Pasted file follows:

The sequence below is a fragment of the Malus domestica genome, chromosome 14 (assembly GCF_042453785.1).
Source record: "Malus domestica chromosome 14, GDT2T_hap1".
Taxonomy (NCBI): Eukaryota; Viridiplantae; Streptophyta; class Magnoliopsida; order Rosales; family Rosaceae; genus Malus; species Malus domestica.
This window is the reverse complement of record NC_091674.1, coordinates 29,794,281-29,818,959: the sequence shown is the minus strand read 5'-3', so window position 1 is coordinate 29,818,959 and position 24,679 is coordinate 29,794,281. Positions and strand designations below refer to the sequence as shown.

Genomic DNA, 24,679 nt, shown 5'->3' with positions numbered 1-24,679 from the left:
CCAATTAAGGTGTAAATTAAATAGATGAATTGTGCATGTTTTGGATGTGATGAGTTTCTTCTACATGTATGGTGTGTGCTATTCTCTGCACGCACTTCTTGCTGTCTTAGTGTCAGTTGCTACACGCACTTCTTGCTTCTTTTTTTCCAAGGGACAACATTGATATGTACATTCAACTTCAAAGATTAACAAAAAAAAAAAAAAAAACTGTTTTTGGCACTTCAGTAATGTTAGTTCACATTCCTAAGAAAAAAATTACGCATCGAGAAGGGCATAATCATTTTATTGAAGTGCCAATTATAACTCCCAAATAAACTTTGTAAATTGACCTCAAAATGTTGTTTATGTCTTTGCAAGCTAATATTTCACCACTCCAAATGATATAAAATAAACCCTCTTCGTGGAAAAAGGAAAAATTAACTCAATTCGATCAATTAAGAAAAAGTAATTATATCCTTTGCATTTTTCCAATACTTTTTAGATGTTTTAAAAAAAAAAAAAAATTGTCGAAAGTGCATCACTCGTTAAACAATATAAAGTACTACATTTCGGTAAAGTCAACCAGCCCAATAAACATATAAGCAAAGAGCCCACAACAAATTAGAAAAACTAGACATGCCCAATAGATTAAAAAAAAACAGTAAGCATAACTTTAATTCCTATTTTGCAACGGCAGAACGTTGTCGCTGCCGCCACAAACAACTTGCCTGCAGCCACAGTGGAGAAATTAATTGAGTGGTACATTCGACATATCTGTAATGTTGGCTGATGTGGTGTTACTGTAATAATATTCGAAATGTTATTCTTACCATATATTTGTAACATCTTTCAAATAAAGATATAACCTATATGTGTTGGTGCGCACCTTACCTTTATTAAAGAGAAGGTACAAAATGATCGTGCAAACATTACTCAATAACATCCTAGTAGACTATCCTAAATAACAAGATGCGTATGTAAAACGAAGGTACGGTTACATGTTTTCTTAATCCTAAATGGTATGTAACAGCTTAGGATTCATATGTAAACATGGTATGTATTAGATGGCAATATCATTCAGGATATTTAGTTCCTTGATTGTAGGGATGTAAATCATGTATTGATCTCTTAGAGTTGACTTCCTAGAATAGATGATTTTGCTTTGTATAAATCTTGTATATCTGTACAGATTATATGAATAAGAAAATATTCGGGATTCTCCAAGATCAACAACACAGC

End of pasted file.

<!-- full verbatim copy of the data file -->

The sequence below is a fragment of the Malus domestica genome, chromosome 14 (assembly GCF_042453785.1).
Source record: "Malus domestica chromosome 14, GDT2T_hap1".
Taxonomy (NCBI): Eukaryota; Viridiplantae; Streptophyta; class Magnoliopsida; order Rosales; family Rosaceae; genus Malus; species Malus domestica.
This window is the reverse complement of record NC_091674.1, coordinates 29,794,281-29,818,959: the sequence shown is the minus strand read 5'-3', so window position 1 is coordinate 29,818,959 and position 24,679 is coordinate 29,794,281. Positions and strand designations below refer to the sequence as shown.

Genomic DNA, 24,679 nt, shown 5'->3' with positions numbered 1-24,679 from the left:
CCAATTAAGGTGTAAATTAAATAGATGAATTGTGCATGTTTTGGATGTGATGAGTTTCTTCTACATGTATGGTGTGTGCTATTCTCTGCACGCACTTCTTGCTGTCTTAGTGTCAGTTGCTACACGCACTTCTTGCTTCTTTTTTTCCAAGGGACAACATTGATATGTACATTCAACTTCAAAGATTAACAAAAAAAAAAAAAAAAACTGTTTTTGGCACTTCAGTAATGTTAGTTCACATTCCTAAGAAAAAAATTACGCATCGAGAAGGGCATAATCATTTTATTGAAGTGCCAATTATAACTCCCAAATAAACTTTGTAAATTGACCTCAAAATGTTGTTTATGTCTTTGCAAGCTAATATTTCACCACTCCAAATGATATAAAATAAACCCTCTTCGTGGAAAAAGGAAAAATTAACTCAATTCGATCAATTAAGAAAAAGTAATTATATCCTTTGCATTTTTCCAATACTTTTTAGATGTTTTAAAAAAAAAAAAAAATTGTCGAAAGTGCATCACTCGTTAAACAATATAAAGTACTACATTTCGGTAAAGTCAACCAGCCCAATAAACATATAAGCAAAGAGCCCACAACAAATTAGAAAAACTAGACATGCCCAATAGATTAAAAAAAAACAGTAAGCATAACTTTAATTCCTATTTTGCAACGGCAGAACGTTGTCGCTGCCGCCACAAACAACTTGCCTGCAGCCACAGTGGAGAAATTAATTGAGTGGTACATTCGACATATCTGTAATGTTGGCTGATGTGGTGTTACTGTAATAATATTCGAAATGTTATTCTTACCATATATTTGTAACATCTTTCAAATAAAGATATAACCTATATGTGTTGGTGCGCACCTTACCTTTATTAAAGAGAAGGTACAAAATGATCGTGCAAACATTACTCAATAACATCCTAGTAGACTATCCTAAATAACAAGATGCGTATGTAAAACGAAGGTACGGTTACATGTTTTCTTAATCCTAAATGGTATGTAACAGCTTAGGATTCATATGTAAACATGGTATGTATTAGATGGCAATATCATTCAGGATATTTAGTTCCTTGATTGTAGGGATGTAAATCATGTATTGATCTCTTAGAGTTGACTTCCTAGAATAGATGATTTTGCTTTGTATAAATCTTGTATATCTGTACAGATTATATGAATAAGAAAATATTCGGGATTCTCCAAGATCAACAACACAGC